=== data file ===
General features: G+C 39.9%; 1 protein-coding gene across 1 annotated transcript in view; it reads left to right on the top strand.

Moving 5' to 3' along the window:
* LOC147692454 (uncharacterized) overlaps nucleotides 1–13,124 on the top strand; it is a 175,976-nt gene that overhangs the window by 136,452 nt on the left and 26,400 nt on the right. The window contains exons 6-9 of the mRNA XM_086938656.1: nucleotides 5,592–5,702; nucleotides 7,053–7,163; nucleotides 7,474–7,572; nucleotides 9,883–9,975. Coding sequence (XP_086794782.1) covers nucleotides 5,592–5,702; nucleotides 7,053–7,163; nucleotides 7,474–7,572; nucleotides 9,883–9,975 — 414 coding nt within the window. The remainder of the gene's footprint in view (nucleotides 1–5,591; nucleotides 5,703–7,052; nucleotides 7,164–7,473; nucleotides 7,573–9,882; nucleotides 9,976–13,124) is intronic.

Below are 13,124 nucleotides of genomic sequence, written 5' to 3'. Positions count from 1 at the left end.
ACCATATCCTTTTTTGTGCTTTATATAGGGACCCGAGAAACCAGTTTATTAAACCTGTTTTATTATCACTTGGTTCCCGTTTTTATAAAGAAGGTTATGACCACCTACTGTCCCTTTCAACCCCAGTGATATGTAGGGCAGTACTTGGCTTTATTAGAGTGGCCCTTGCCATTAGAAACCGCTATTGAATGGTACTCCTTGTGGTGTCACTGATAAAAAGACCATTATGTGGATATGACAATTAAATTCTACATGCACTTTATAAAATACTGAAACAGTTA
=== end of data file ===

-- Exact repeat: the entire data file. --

General features: G+C 39.9%; 1 protein-coding gene across 1 annotated transcript in view; it reads left to right on the top strand.

Moving 5' to 3' along the window:
* LOC147692454 (uncharacterized) overlaps nucleotides 1–13,124 on the top strand; it is a 175,976-nt gene that overhangs the window by 136,452 nt on the left and 26,400 nt on the right. The window contains exons 6-9 of the mRNA XM_086938656.1: nucleotides 5,592–5,702; nucleotides 7,053–7,163; nucleotides 7,474–7,572; nucleotides 9,883–9,975. Coding sequence (XP_086794782.1) covers nucleotides 5,592–5,702; nucleotides 7,053–7,163; nucleotides 7,474–7,572; nucleotides 9,883–9,975 — 414 coding nt within the window. The remainder of the gene's footprint in view (nucleotides 1–5,591; nucleotides 5,703–7,052; nucleotides 7,164–7,473; nucleotides 7,573–9,882; nucleotides 9,976–13,124) is intronic.

Below are 13,124 nucleotides of genomic sequence, written 5' to 3'. Positions count from 1 at the left end.
ACCATATCCTTTTTTGTGCTTTATATAGGGACCCGAGAAACCAGTTTATTAAACCTGTTTTATTATCACTTGGTTCCCGTTTTTATAAAGAAGGTTATGACCACCTACTGTCCCTTTCAACCCCAGTGATATGTAGGGCAGTACTTGGCTTTATTAGAGTGGCCCTTGCCATTAGAAACCGCTATTGAATGGTACTCCTTGTGGTGTCACTGATAAAAAGACCATTATGTGGATATGACAATTAAATTCTACATGCACTTTATAAAATACTGAAACAGTTA